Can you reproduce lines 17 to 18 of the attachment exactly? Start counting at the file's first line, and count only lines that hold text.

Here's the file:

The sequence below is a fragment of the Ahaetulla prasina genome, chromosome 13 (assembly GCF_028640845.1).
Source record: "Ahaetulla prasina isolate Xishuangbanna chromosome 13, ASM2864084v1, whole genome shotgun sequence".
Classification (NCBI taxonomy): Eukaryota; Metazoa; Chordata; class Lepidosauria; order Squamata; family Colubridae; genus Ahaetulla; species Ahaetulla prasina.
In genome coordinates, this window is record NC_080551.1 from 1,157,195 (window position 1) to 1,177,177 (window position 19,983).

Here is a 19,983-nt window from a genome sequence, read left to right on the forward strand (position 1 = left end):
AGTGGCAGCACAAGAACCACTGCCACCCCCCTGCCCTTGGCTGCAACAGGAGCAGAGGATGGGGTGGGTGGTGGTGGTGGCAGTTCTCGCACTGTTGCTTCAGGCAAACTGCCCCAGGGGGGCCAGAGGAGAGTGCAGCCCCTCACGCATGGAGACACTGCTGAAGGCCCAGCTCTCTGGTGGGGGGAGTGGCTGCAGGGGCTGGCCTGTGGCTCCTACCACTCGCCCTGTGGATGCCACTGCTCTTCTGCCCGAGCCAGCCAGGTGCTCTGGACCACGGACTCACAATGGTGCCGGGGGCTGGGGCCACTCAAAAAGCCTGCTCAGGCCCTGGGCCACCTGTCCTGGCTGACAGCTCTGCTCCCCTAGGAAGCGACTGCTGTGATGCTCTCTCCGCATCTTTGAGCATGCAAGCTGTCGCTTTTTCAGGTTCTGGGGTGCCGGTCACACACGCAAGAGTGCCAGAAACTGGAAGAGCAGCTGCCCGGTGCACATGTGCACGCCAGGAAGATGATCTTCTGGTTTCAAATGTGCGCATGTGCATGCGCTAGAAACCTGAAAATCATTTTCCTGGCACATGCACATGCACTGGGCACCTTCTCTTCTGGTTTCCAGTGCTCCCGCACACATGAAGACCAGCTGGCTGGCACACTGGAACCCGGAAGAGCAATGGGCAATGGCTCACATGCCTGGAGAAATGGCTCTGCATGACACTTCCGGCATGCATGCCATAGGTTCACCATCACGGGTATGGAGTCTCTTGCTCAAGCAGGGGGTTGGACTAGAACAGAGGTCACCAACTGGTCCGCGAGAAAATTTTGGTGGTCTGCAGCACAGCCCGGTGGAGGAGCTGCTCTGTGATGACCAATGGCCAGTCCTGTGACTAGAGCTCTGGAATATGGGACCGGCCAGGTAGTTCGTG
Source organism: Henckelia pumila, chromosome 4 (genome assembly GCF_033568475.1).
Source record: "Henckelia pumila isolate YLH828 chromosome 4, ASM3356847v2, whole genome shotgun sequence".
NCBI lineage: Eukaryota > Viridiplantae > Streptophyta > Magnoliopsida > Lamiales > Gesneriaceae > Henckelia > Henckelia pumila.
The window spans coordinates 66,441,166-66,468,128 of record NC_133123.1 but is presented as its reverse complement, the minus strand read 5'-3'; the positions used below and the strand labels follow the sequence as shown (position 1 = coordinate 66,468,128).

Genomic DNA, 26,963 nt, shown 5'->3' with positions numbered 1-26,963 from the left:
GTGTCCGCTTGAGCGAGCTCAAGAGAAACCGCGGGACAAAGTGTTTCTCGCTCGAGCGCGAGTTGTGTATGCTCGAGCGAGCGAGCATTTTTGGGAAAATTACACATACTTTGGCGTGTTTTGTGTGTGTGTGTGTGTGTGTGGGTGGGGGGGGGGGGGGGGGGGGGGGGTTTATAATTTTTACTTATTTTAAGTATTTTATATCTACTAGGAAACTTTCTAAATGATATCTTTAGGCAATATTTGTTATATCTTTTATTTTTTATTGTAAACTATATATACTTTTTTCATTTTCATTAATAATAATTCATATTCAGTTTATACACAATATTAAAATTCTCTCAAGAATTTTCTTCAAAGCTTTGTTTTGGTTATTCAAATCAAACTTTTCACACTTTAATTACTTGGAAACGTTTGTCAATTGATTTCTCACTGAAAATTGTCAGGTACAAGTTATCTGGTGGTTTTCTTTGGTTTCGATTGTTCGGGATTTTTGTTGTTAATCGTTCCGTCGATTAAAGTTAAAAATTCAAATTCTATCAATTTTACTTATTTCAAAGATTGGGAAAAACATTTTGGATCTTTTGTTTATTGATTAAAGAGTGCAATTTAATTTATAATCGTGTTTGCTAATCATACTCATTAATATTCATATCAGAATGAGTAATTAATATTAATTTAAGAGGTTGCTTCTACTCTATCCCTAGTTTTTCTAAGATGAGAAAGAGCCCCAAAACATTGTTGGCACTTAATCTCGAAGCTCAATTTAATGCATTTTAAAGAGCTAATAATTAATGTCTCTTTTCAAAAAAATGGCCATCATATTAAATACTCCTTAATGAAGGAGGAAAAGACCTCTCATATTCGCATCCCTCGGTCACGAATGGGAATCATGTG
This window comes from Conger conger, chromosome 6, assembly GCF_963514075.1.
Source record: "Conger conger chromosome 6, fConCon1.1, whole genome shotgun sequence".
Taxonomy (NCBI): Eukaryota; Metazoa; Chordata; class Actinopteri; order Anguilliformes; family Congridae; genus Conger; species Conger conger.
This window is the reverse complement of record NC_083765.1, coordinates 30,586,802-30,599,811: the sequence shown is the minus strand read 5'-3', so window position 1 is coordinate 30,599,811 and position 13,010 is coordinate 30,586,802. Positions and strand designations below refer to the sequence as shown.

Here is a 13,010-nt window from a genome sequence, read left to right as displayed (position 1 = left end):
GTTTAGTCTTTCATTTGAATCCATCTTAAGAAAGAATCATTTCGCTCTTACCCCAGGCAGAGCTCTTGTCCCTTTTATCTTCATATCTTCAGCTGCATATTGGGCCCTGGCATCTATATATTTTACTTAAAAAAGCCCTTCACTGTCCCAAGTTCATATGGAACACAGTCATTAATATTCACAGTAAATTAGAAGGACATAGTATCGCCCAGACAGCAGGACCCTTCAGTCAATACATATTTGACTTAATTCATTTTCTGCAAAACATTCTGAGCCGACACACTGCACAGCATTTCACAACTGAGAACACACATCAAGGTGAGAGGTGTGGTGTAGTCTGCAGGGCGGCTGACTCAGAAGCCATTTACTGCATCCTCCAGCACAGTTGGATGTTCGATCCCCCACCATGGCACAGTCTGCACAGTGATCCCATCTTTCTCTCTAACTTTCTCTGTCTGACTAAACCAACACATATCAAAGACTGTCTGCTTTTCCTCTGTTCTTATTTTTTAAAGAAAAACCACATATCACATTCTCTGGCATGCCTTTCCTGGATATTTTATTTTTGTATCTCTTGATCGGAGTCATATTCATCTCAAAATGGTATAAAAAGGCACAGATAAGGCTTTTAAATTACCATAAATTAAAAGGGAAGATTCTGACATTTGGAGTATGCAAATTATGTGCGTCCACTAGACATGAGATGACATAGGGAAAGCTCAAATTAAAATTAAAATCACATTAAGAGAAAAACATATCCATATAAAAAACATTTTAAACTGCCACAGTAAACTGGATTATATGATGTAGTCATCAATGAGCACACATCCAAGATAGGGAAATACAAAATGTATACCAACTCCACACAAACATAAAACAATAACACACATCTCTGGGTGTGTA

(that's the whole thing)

Here is a 13,010-nt window from a genome sequence, read left to right as displayed (position 1 = left end):
GTTTAGTCTTTCATTTGAATCCATCTTAAGAAAGAATCATTTCGCTCTTACCCCAGGCAGAGCTCTTGTCCCTTTTATCTTCATATCTTCAGCTGCATATTGGGCCCTGGCATCTATATATTTTACTTAAAAAAGCCCTTCACTGTCCCAAGTTCATATGGAACACAGTCATTAATATTCACAGTAAATTAGAAGGACATAGTATCGCCCAGACAGCAGGACCCTTCAGTCAATACATATTTGACTTAATTCATTTTCTGCAAAACATTCTGAGCCGACACACTGCACAGCATTTCACAACTGAGAACACACATCAAGGTGAGAGGTGTGGTGTAGTCTGCAGGGCGGCTGACTCAGAAGCCATTTACTGCATCCTCCAGCACAGTTGGATGTTCGATCCCCCACCATGGCACAGTCTGCACAGTGATCCCATCTTTCTCTCTAACTTTCTCTGTCTGACTAAACCAACACATATCAAAGACTGTCTGCTTTTCCTCTGTTCTTATTTTTTAAAGAAAAACCACATATCACATTCTCTGGCATGCCTTTCCTGGATATTTTATTTTTGTATCTCTTGATCGGAGTCATATTCATCTCAAAATGGTATAAAAAGGCACAGATAAGGCTTTTAAATTACCATAAATTAAAAGGGAAGATTCTGACATTTGGAGTATGCAAATTATGTGCGTCCACTAGACATGAGATGACATAGGGAAAGCTCAAATTAAAATTAAAATCACATTAAGAGAAAAACATATCCATATAAAAAACATTTTAAACTGCCACAGTAAACTGGATTATATGATGTAGTCATCAATGAGCACACATCCAAGATAGGGAAATACAAAATGTATACCAACTCCACACAAACATAAAACAATAACACACATCTCTGGGTGTGTA